“The Cocktail Waitress” Serves It Up

If you don’t know the name James M. Cain I’d be willing to bet money that you know the title “The Postman Always Rings Twice”.Cain authored his most well-known work in 1934 and it remains a much-loved work today.

He penned many works although the most well know remain“Mildred Pierce” and “Double Indemnity”.

Cain wrote right up until his death in 1977 but none of his works seemed on the path to the same level of popularity of his earliest works.

“The Cocktail Waitress” may change that. The unusual thing about “The Cocktail Waitress” is that it wasn’t discovered until after Cain’s death. The novel was rumor at first; Cain had mentioned he was working on a novel just before his death.

Max Allan Collins (author and contributor to Hard Case Crime) had heard about “The Cocktail Waitress” and Charles Ardai (Founder and editor of Hard Case Crime) spent “nine years tracking down the book and securing the rights to publish it.” (1)

On September 21, 2012 this long-lost work will be published. If you’re a fan of Cain’s work you’re definitely going to want to pick up a copy.

“The Cocktail Waitress” begins with the femme fatale, Joan Medford, recording her story. After getting involved with a man at a young age and becoming pregnant – Joan finds herself in a violent and unloving marriage. After a particularly nasty fight her husband drives off and dies in an automobile crash. When the police stop by to give Joan some details they also give her a tip about a restaurant that needs a waitress.

Joan doesn’t get the job as restaurant waitress but her legs and her bust get her a well-paying job as a cocktail waitress. She’s a quick learner and has a sharp memory for names and quickly endears herself to the staff.

But things aren’t simple for Joan. She meets two customers who offer her very different paths. Mr. White the third is a mysterious, wealthy and in attractive man. From the moment he sees Joan he is smitten with her. Marrying into wealth could give Joan a way to provide a wonderful life for her son.

The second customer that takes a liking to Joan is rakish and handsome. He is full of pie-in-the-sky ideas and little else.  The thing is that Joan is attracted to him.  She wants Tom more than she wants Mr. White with all his money.  The problem is that her heart might convince her that she needs the money.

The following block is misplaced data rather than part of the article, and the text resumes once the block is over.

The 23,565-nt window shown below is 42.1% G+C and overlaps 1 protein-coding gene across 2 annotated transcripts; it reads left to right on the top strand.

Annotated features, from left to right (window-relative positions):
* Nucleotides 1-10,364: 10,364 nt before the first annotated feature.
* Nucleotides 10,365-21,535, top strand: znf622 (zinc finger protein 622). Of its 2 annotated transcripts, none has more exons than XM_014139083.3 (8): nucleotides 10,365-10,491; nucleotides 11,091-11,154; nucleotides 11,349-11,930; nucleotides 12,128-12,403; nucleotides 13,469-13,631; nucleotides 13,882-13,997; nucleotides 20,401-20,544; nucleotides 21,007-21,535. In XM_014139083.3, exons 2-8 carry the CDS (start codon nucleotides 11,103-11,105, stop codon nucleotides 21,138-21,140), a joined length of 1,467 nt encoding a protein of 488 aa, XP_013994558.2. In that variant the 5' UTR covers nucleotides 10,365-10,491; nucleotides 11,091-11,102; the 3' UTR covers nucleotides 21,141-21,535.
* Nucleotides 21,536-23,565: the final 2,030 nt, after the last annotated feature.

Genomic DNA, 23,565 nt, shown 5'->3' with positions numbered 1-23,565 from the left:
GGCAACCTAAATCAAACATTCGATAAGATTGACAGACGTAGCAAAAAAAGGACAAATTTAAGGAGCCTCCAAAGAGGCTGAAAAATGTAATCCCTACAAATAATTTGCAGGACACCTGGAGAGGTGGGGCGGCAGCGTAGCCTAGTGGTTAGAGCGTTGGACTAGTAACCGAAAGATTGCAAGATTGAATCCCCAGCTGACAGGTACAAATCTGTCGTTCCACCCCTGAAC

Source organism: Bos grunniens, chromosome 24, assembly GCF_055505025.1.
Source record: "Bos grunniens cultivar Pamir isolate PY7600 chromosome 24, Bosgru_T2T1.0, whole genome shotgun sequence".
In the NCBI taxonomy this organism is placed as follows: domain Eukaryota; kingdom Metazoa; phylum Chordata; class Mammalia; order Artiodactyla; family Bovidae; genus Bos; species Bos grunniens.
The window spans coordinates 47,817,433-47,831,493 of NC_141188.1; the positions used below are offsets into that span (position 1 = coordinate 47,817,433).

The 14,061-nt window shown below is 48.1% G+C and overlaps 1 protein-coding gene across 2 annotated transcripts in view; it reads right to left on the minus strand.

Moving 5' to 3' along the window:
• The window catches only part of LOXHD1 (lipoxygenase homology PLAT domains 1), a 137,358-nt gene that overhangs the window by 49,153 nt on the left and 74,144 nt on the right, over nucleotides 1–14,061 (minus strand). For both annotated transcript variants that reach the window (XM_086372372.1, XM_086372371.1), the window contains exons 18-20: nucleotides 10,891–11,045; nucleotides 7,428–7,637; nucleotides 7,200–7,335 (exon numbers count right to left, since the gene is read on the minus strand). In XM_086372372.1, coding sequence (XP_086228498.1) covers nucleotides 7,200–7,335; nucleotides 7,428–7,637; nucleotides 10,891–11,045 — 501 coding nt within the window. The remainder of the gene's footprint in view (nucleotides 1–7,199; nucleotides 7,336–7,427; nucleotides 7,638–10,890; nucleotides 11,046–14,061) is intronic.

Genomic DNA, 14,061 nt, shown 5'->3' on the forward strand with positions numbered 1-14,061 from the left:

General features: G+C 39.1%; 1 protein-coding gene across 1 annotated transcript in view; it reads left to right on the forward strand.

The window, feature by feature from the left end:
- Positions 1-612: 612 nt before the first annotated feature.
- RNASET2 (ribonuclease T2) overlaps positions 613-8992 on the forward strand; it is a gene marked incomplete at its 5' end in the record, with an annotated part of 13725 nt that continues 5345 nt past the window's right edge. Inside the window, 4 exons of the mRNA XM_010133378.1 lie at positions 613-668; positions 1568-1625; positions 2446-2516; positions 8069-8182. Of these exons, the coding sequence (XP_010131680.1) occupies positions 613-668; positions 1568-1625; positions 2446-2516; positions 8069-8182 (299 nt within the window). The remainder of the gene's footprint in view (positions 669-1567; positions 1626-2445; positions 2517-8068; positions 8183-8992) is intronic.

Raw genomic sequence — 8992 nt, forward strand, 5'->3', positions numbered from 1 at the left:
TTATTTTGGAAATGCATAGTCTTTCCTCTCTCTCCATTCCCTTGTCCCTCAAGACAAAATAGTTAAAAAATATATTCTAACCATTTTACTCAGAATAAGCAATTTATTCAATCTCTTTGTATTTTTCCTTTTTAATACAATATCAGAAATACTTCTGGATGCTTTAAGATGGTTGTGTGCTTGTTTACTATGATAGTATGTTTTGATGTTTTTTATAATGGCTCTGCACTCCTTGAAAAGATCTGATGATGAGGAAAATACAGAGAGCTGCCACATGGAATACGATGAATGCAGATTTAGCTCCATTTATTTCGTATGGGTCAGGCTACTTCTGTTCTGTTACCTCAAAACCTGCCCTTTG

This novel will capture you quickly.  Joan is a marvelous story-teller; her tale is woeful, and there were times when I wanted to scream at her – but she’s likable.  She’s caught between two worlds with blood on her hands and things spiral out of control quickly.  It’s spicy and riveting; the voices of the minor characters are creative and rich.

This is the kind of book that makes people want to read Hard Case Crime. It’s perfect as an introduction to crime novels or as a refreshing new offering from an old favorite.  Cain is truly one of the best and to be given this masterpiece 3 decades after his death is just remarkable.



From Titan Books:

Following her husband’s death in a suspicious car accident, beautiful young widow Joan Medford is forced to take a job serving drinks in a cocktail lounge to make ends meet and to have a chance of regaining custody of her young son. At the job she encounters two men who take an interest in her, a handsome young schemer who makes her blood race and a wealthy but unwell older man who rewards her for her attentions with a $50,000 tip and an unconventional offer of marriage…

Includes a 4,000 word feature on the locating of this “lost” Cain novel, by Hard Case Crime editor, Charles Ardai.


  • ISBN: 9781781160329
  • Dimensions: 234mm x 156mm
  • Hardback: 272pp
  • Publication date: 21 September 2012
  • All authors: 
    James M Cain

1. Ardai, Charles. Afterword. The Cocktail Waitress by James M. Cain. London: Titan Publishing group. 2012. p. 264

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